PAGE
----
• taking a breath
  • rain with attitude
  • liked it and stayed
  • news was awash with images
  • abandoned airbeds
  • And then we end with the family drowning in a line at McDonald’s followed by the President declaring it (the flood or the McDonalds?) a disaster area

The passage gets “worse and worse” the farther it goes and becomes really dark with the Missouri family/disaster area juxtapositioning.

I believe most critics and writing professors would classify all this as “too much” in a mainstream novel. In context, the passage seems out of place at the beginning of a subsection in which a young girl is in a coma while her parents wonder if she’ll survive. Perhaps the novelist saw this as a transitional, “adding insult-to-injury” kind of paragraph. Or maybe he liked the contrast between the slick weather description and the horror of the girl supported by machines, tubes, and sensors.

In general, what do you think?

Does your opinion change one way or the other when I tell you this excerpt came from The Horse Whisperer by Nicholas Evans?

Writers are advised to kill their darlings. I wish Evans had pulled the trigger or put these words into a drawer for later use.

Malcolm

My eight novels and numerous short stories fit into the genres of contemporary fantasy, magical realism, paranormal, and satire. Other than the Special Investigative Reporter, my storytelling focuses on magic.

 

 

 

 

 

 

 

 

Woman ticked off at friends who won’t buy her a new washing machine

Junction City, TX, January 18, 2020, Star-Gazer News Service–Joyce Carlton admits she made a mistake when she sought help from her neighbors when she needed a Maytag 6.0 CU. PT. extra-large capacity top load agitator washing machine for $1,399.

“I got mixed up and told all my friends I was starting a crow funding event to raise the money and needed to know how to do it because I’m not Internet savvy,” Carlton said. “The response was tepid, presumably because a lot of people don’t like crows.”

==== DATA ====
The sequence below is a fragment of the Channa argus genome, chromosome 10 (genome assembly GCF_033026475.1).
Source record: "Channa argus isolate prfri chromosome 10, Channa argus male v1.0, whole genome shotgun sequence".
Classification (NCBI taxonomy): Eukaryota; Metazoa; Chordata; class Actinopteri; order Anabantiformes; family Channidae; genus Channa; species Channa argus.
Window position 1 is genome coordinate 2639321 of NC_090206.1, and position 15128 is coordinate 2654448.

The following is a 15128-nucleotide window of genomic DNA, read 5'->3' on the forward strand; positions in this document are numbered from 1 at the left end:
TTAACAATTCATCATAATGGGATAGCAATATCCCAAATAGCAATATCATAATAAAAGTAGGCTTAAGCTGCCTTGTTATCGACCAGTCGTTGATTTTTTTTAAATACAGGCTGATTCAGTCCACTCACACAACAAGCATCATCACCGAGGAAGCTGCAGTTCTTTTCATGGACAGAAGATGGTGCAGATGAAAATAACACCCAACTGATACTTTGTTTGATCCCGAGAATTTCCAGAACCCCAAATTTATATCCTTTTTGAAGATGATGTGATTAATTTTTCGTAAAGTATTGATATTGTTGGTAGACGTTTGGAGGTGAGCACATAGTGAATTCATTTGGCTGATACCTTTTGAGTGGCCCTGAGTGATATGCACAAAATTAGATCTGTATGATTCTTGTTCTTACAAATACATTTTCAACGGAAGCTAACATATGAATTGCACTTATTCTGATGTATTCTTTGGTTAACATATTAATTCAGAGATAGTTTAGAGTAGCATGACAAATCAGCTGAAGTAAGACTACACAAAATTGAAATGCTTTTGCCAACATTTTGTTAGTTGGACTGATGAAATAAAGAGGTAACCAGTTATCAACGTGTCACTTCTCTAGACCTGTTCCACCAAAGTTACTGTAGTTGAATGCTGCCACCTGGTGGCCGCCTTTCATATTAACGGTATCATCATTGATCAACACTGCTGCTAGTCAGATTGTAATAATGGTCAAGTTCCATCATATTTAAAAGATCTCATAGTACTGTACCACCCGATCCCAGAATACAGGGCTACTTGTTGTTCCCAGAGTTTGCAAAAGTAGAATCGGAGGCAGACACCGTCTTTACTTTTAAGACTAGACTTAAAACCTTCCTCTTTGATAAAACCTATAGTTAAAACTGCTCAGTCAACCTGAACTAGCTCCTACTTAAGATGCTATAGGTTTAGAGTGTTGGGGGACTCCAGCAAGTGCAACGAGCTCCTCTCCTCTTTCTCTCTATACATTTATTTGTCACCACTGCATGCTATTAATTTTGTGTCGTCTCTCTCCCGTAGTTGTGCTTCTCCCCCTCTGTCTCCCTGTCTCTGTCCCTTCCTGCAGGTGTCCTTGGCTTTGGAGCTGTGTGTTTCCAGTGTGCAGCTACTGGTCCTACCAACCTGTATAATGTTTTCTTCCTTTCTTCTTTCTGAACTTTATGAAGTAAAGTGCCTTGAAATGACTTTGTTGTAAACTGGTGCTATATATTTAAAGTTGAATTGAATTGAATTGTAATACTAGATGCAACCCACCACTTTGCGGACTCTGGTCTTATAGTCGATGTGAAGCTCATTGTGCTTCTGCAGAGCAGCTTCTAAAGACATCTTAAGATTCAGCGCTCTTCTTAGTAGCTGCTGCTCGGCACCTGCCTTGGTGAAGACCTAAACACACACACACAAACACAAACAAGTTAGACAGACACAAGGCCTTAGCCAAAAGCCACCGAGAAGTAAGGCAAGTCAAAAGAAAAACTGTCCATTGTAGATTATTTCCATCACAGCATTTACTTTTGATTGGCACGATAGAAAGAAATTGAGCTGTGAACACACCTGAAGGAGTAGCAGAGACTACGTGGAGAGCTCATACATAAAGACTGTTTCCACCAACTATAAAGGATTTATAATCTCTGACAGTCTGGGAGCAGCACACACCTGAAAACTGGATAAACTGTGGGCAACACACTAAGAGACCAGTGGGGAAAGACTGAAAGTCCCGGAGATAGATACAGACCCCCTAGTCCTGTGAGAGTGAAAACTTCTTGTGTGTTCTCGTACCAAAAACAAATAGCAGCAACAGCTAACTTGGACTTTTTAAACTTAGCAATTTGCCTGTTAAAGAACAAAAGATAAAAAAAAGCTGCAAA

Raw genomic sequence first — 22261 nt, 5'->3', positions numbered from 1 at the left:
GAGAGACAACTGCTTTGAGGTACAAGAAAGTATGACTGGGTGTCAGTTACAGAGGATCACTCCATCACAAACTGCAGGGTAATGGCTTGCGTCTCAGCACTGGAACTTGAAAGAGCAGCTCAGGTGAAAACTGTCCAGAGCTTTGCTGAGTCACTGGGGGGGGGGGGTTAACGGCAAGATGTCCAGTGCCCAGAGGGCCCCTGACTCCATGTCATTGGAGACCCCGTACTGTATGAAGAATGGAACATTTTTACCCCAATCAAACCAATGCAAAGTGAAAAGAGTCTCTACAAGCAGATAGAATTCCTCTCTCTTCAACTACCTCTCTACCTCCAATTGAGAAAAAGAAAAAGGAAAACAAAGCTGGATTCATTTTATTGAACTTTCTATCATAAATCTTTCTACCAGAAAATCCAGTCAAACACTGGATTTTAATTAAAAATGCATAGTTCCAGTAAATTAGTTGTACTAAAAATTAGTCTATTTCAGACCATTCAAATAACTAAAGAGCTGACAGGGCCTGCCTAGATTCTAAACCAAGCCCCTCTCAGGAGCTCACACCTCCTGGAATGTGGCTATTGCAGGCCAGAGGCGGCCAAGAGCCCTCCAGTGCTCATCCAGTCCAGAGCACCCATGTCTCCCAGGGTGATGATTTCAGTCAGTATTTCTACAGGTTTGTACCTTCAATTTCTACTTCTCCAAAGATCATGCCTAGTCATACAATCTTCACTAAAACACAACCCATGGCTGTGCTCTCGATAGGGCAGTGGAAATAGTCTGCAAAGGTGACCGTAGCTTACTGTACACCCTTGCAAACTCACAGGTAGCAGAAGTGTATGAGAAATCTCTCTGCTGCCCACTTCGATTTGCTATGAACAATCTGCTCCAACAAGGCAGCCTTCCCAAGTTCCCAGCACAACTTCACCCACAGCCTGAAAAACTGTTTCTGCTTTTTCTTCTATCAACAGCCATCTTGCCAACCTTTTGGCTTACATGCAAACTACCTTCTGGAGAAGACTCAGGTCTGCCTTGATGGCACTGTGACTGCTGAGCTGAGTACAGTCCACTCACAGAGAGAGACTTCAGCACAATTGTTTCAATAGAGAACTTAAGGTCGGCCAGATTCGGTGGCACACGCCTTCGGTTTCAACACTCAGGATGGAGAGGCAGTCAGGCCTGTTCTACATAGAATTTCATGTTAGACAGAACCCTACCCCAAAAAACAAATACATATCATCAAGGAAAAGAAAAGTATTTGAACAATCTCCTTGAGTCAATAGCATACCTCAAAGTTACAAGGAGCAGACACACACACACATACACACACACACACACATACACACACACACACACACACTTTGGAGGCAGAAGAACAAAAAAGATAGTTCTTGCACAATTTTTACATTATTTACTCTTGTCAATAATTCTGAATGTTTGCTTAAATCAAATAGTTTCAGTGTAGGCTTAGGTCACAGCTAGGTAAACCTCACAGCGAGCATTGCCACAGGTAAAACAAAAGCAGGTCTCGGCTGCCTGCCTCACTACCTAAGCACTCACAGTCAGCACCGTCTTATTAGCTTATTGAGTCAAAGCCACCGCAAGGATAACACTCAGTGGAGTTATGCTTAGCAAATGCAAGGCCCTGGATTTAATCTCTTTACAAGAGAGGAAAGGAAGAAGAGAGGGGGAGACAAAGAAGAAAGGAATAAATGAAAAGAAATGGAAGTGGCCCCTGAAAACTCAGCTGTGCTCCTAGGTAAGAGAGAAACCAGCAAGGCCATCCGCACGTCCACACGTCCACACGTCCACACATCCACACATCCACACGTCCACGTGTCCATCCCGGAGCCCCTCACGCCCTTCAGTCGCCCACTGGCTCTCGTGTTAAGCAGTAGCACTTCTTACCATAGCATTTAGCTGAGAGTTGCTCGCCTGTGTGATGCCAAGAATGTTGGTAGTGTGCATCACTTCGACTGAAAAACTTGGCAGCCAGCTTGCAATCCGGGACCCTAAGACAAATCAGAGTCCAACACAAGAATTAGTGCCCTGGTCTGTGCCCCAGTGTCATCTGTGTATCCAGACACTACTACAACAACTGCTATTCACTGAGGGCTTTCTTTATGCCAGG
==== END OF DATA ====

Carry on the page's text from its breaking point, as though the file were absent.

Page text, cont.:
According to Carlton’s husband, Bill, the 12-year-old kid, “what’s his face,” next door took pity on her and not only told her the correct term was “crowdfunding,” but showed her how to set up the event and announce it via e-mail and Facebook.

“Joyce said, ‘Don’t tell anybody this, honey, but I feel like a real ninny having all my Facebook friends thinking I was raising money to support crows,'” Bill Carlton told reporters after the house was covered with instructive graffiti such as, “Need a washing machine, get a job” and “How many men are you doing laundry for, slut?”

Carlton’s next-door neighbor Wanda James said that she had a heart-to-heart talk with Joyce over three cups of badly made coffee in Joyce’s kitchen.

“I explained that crowdfunding is generally intended as a way to raise money for a favorite charity or for a truly needy family that needs help,” said James. “She told me she was truly needy because she was struggling with an ancient washing machine without all the bells and whistles people need in today’s world.”

Police said they have yet to catch the person or persons who spray-painted graffiti on the white stucco of the Carltons’ house. An informed source, who is not authorized to speak for publication, said that everyone in the neighborhood with an old washing machine is a suspect.

“My daughters sell Girl Scout cookies and Joyce never bought any. My other next-door neighbor’s son sold band candy and Joyce never bought any. The homeowners association held a fundraising drive to help the Sweeneys after their house burnt down, and Joyce and Bill couldn’t spare a dime,” James said.

Joyce and Bill Carlton acknowledged that they were both cheapskates when it came to helping others, but thought that their beautifully appointed lawn–compliments of Hanson’s Lawn Care Service–would show the community that they were entitled to more respect.

“I guess we’re going to be chipping into to every clown who rings our doorbell whining for money for one dirtbag cause or another,” Bill Carlton said.

Story filed by Jock Stewart, Special Investigative Reporter

Excerpt: ‘LOCAL AUTHOR APOLOGIZES FOR MAKING VIXEN IN NOVEL TOO MUCH LIKE NEIGHBORHOOD VIXEN’

Here’s a brief excerpt from Special Investigative Reporter:

“When he got to the office, the clerk at the information desk told him Marcus wanted him to cover the Cane Molasses press conference over at the Main Street Book Emporium. He (Jock) would know that already if he bothered to answer his phone. Cash had, apparently, left for the day when a police officer located the pickup truck at his house. (The receptionist said she didn’t know whose house she was talking about.)

“After the press conference, he went home and slapped together a news story while waiting for a goat cheese and anchovy pizza to arrive: